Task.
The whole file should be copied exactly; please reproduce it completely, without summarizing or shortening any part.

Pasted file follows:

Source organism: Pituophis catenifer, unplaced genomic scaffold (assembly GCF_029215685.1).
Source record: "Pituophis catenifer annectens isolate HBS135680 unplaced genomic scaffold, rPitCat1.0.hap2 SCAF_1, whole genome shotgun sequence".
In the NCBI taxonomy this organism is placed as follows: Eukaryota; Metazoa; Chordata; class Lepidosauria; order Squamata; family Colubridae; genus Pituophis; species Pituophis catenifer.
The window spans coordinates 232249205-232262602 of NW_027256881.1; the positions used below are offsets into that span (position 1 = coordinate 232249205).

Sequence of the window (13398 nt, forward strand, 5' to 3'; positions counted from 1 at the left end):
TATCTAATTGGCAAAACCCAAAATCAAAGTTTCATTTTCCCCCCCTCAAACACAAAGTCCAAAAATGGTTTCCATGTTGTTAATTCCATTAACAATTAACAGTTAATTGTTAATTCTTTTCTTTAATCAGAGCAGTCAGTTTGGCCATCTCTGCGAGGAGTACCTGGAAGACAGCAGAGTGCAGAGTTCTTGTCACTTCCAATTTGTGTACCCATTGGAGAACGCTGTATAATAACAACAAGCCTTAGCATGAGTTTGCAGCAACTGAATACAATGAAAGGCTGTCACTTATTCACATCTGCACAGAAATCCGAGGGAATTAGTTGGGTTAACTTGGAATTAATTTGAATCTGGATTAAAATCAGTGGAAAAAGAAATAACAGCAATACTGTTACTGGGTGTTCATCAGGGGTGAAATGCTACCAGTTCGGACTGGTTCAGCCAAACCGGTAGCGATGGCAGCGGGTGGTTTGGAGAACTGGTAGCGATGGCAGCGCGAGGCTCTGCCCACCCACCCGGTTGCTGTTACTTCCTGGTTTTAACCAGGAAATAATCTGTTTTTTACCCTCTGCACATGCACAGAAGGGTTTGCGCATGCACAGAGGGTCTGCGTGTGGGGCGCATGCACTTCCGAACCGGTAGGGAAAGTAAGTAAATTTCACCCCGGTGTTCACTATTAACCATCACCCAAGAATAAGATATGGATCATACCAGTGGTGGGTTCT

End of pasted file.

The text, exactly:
Source organism: Pituophis catenifer, unplaced genomic scaffold (assembly GCF_029215685.1).
Source record: "Pituophis catenifer annectens isolate HBS135680 unplaced genomic scaffold, rPitCat1.0.hap2 SCAF_1, whole genome shotgun sequence".
In the NCBI taxonomy this organism is placed as follows: Eukaryota; Metazoa; Chordata; class Lepidosauria; order Squamata; family Colubridae; genus Pituophis; species Pituophis catenifer.
The window spans coordinates 232249205-232262602 of NW_027256881.1; the positions used below are offsets into that span (position 1 = coordinate 232249205).

Sequence of the window (13398 nt, forward strand, 5' to 3'; positions counted from 1 at the left end):
TATCTAATTGGCAAAACCCAAAATCAAAGTTTCATTTTCCCCCCCTCAAACACAAAGTCCAAAAATGGTTTCCATGTTGTTAATTCCATTAACAATTAACAGTTAATTGTTAATTCTTTTCTTTAATCAGAGCAGTCAGTTTGGCCATCTCTGCGAGGAGTACCTGGAAGACAGCAGAGTGCAGAGTTCTTGTCACTTCCAATTTGTGTACCCATTGGAGAACGCTGTATAATAACAACAAGCCTTAGCATGAGTTTGCAGCAACTGAATACAATGAAAGGCTGTCACTTATTCACATCTGCACAGAAATCCGAGGGAATTAGTTGGGTTAACTTGGAATTAATTTGAATCTGGATTAAAATCAGTGGAAAAAGAAATAACAGCAATACTGTTACTGGGTGTTCATCAGGGGTGAAATGCTACCAGTTCGGACTGGTTCAGCCAAACCGGTAGCGATGGCAGCGGGTGGTTTGGAGAACTGGTAGCGATGGCAGCGCGAGGCTCTGCCCACCCACCCGGTTGCTGTTACTTCCTGGTTTTAACCAGGAAATAATCTGTTTTTTACCCTCTGCACATGCACAGAAGGGTTTGCGCATGCACAGAGGGTCTGCGTGTGGGGCGCATGCACTTCCGAACCGGTAGGGAAAGTAAGTAAATTTCACCCCGGTGTTCACTATTAACCATCACCCAAGAATAAGATATGGATCATACCAGTGGTGGGTTCT